c.     The established MMO all target “old fashioned fantasy” which ­ they think that this is a dead end, and that the real money is in near real  experiences set in near real environments that are safe and understandable.
d.    Check out the Metaversum avatar system !

4.    Paul Solyuk at ­ TNWA

5.    Dylan Collins ­ OMAC industry

a.    Acquires games companies
b.    Charges MTX for assets to drive their casual games
c.    From the way he put it, I was a little concerned that their past acquisition model is really  a way for them to get secret inside data on the segment, but I am sure they are not like that really. 🙂 but there again, their logo is an evil little devil head, so perhaps they are evil, who can tell?

Background data

UK revenues for games up 24% at £4bn, installed base up to 22m consoles ­ good years for games, if not recession proof, certainly resilient. Now that number is only the packaged retail sales, so that very big number excludes all the online sales, MMO and childrens games like Club Penguin, Webkinz, etc

Key points

1  Propensity to purchase digital assets is moderate in the games/internet space, top end in Europe, lower in USA

2  The other big driver is competition ­ being a winner and the smack-down image are very big drivers.

3  Propensity to pay is directly related to perceived brand value of the image.

4  If it is not branded, it will only sell if it is really really good

5  ARPUs over $40 area perfectly reasonable from asset sales to a small percentage of your consumer base that will pay way above the what the average pays in virtual assets. This is now well understood in USA and Asia (especially Korea)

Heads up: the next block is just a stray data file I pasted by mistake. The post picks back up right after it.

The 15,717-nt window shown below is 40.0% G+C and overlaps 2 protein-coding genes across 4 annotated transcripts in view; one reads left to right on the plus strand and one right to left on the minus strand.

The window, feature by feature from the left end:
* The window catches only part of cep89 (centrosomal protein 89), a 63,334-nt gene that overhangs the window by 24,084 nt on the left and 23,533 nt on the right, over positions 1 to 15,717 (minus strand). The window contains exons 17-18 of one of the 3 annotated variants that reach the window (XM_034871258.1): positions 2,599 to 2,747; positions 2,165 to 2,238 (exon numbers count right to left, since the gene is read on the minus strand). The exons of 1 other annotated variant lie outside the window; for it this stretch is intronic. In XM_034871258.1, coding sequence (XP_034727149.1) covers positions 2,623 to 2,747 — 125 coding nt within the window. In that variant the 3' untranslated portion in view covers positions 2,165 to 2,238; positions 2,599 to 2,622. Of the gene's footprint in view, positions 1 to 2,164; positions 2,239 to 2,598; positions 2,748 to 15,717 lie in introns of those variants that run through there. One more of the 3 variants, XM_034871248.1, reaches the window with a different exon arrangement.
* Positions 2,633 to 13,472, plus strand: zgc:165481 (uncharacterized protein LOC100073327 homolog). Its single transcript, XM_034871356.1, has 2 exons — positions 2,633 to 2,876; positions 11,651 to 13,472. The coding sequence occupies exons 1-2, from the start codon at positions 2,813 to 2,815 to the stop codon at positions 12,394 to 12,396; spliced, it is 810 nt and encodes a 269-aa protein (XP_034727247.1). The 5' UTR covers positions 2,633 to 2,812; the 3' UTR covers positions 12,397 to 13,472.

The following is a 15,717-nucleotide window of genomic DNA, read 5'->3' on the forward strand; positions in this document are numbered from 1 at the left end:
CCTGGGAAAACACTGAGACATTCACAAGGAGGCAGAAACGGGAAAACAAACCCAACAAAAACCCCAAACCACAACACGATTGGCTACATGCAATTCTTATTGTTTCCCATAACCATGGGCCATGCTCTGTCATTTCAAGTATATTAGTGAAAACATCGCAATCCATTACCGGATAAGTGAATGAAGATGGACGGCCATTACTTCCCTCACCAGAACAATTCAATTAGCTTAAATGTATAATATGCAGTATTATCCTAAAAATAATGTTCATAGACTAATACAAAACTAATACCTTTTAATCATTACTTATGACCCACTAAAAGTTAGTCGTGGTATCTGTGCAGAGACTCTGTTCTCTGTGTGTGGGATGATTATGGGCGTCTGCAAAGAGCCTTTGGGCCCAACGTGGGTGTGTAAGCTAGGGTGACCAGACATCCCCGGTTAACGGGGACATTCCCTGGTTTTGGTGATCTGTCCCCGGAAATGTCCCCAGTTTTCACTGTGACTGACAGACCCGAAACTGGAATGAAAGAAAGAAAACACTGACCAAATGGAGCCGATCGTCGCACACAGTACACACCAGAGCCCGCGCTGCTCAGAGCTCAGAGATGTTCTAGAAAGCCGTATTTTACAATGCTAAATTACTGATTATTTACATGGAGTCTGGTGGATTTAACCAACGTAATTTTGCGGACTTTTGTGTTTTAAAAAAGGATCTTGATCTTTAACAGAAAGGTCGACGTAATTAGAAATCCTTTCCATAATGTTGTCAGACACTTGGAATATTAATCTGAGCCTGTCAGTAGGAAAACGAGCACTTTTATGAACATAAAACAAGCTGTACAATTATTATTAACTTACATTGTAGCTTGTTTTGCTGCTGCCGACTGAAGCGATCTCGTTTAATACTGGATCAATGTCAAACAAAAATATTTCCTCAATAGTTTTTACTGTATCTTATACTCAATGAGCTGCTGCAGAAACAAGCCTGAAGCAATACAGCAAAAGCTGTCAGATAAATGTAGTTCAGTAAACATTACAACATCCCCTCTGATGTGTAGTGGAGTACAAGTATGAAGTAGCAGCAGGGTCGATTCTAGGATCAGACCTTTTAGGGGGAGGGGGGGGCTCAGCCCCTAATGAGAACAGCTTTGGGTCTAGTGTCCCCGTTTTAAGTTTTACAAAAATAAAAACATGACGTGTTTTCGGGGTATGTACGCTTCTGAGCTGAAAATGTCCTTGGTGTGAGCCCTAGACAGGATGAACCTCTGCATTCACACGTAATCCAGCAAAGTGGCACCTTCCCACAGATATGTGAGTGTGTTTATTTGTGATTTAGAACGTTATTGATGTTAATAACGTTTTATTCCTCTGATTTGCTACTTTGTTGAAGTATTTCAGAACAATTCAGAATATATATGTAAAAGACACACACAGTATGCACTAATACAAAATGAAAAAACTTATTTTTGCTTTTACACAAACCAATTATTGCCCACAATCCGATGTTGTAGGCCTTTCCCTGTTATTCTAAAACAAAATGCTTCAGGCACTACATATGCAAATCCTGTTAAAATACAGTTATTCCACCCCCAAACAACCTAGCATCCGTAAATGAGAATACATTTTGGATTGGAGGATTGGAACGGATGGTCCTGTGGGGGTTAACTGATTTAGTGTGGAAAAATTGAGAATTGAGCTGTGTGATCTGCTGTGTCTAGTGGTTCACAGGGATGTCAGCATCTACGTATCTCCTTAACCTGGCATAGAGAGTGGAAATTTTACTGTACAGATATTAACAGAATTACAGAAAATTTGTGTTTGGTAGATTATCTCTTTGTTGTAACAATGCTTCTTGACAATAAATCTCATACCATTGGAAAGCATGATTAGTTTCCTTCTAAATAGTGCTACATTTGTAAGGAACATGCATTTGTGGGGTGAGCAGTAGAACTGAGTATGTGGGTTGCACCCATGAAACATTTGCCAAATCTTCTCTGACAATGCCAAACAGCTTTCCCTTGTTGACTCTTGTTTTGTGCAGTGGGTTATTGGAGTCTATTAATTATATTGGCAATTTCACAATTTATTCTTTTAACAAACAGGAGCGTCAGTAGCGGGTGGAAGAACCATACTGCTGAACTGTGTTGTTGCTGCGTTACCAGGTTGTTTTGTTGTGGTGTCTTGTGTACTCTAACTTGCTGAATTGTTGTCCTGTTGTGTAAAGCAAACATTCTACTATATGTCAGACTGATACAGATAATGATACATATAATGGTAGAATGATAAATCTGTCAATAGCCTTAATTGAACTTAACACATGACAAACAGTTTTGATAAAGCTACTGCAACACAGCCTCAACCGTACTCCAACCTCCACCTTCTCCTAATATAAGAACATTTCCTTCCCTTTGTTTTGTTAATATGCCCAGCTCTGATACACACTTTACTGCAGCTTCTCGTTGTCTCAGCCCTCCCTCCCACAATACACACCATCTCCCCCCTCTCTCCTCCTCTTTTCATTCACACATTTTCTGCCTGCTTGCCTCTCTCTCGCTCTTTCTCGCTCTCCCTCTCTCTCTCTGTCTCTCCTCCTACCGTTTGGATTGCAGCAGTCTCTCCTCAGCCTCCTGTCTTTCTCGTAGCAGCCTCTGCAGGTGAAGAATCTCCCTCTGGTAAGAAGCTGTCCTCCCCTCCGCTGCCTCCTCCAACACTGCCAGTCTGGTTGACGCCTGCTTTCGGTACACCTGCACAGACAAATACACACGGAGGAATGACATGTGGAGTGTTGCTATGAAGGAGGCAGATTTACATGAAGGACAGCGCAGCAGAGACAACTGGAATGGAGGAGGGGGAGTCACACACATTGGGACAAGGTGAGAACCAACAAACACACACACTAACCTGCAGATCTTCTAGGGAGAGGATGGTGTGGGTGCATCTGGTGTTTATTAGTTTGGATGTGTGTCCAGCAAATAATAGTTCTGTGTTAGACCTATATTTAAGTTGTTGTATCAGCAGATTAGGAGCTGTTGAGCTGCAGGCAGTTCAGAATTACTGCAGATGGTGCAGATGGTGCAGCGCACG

6  Subs models are unlikely to draw large payments per customer and conversion is way lower in this consumer space. Paradoxically subs are higher for higher value service offerings and much higher if there is a strong support element.

7  Multiplayer games grow fastest of all online activities, obviously, as the viral effect has natural amplifiers and accelerators from being in the same environment at the same time.

8  CPM rates re NOT dropping right now, except in areas where there is a lot of bad, cheap inventory to clear. If your content is fresh and current, CPM rates are staying good, but volume of advertising is (apparently) dropping a little. You can really drive this up if you have novel video advertising and over 1m Unique Users per Month.

9  Sponsored content can be reacted to very violently by users ­ unless the users get a direct personal benefit from it being there. (The McDonalds in the Sims debacle).

10 Delegate balancing act ­ revenue and scale. They do conflict, and the trick is to get over 100k regular payers and then power up the scale knowing that the costs are covered.

11 This segment is fantastically profitable, quick to react, cheaper to distribute, cheaper to develop for and has portfolio advantage over the traditional publishers (more games, so they are not killed by one failure)

12  Mashups and consumer modding makes products that have real consumer engagement; consider it non-negotiable

13  Cost of online servers (cloud) is coming down so fast, and tools are so good, that perhaps anyone will be able to launch a successful game and take it mobile (genuine long tail creativity?)

14  As the segment saturates it will be the large brands and their advertising budgets that create the real winners.

15  This market is immature. So some original content will bubble to the top.

16  In a year or two it will all be about brands. You do NOT need to pay them ­ if you have enough players you can get it free. If you have really huge numbers, they pay you. (If you don't know this, expect to pay £100,000+ per deal just to get access. Are you glad you read this far now?)

So, back to the world of work and designing simpler, faster, more socially engaged Moviestorm elements. This year is going to be fun. And, no, I won't tell you which numbers I picked up or who told me

😉